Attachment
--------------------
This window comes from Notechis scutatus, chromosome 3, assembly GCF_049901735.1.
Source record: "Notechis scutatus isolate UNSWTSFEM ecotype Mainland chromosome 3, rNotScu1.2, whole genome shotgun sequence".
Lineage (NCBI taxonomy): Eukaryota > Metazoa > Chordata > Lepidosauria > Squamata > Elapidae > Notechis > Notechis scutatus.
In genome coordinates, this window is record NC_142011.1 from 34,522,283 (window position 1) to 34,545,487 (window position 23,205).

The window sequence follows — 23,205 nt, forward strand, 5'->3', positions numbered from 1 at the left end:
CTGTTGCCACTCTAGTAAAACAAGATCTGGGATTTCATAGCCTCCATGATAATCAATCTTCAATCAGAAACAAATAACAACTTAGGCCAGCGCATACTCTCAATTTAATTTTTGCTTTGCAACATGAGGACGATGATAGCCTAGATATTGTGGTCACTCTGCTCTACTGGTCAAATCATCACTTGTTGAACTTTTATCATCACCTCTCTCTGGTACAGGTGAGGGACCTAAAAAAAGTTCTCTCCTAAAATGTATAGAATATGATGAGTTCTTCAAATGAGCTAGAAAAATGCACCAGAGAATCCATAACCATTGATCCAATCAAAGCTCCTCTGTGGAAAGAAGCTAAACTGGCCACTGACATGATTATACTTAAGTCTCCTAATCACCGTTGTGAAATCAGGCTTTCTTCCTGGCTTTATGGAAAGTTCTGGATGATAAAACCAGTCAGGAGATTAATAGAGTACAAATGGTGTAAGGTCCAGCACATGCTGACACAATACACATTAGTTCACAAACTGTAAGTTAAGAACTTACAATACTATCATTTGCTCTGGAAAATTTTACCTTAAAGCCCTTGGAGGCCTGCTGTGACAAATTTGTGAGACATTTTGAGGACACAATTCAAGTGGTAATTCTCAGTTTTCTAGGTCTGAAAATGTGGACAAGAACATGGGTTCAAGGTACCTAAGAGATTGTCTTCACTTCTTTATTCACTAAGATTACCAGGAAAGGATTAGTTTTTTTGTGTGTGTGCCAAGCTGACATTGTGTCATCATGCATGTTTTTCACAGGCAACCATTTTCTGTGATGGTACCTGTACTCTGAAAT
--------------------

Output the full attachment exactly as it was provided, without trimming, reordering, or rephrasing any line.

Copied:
This window comes from Notechis scutatus, chromosome 3, assembly GCF_049901735.1.
Source record: "Notechis scutatus isolate UNSWTSFEM ecotype Mainland chromosome 3, rNotScu1.2, whole genome shotgun sequence".
Lineage (NCBI taxonomy): Eukaryota > Metazoa > Chordata > Lepidosauria > Squamata > Elapidae > Notechis > Notechis scutatus.
In genome coordinates, this window is record NC_142011.1 from 34,522,283 (window position 1) to 34,545,487 (window position 23,205).

The window sequence follows — 23,205 nt, forward strand, 5'->3', positions numbered from 1 at the left end:
CTGTTGCCACTCTAGTAAAACAAGATCTGGGATTTCATAGCCTCCATGATAATCAATCTTCAATCAGAAACAAATAACAACTTAGGCCAGCGCATACTCTCAATTTAATTTTTGCTTTGCAACATGAGGACGATGATAGCCTAGATATTGTGGTCACTCTGCTCTACTGGTCAAATCATCACTTGTTGAACTTTTATCATCACCTCTCTCTGGTACAGGTGAGGGACCTAAAAAAAGTTCTCTCCTAAAATGTATAGAATATGATGAGTTCTTCAAATGAGCTAGAAAAATGCACCAGAGAATCCATAACCATTGATCCAATCAAAGCTCCTCTGTGGAAAGAAGCTAAACTGGCCACTGACATGATTATACTTAAGTCTCCTAATCACCGTTGTGAAATCAGGCTTTCTTCCTGGCTTTATGGAAAGTTCTGGATGATAAAACCAGTCAGGAGATTAATAGAGTACAAATGGTGTAAGGTCCAGCACATGCTGACACAATACACATTAGTTCACAAACTGTAAGTTAAGAACTTACAATACTATCATTTGCTCTGGAAAATTTTACCTTAAAGCCCTTGGAGGCCTGCTGTGACAAATTTGTGAGACATTTTGAGGACACAATTCAAGTGGTAATTCTCAGTTTTCTAGGTCTGAAAATGTGGACAAGAACATGGGTTCAAGGTACCTAAGAGATTGTCTTCACTTCTTTATTCACTAAGATTACCAGGAAAGGATTAGTTTTTTTGTGTGTGTGCCAAGCTGACATTGTGTCATCATGCATGTTTTTCACAGGCAACCATTTTCTGTGATGGTACCTGTACTCTGAAAT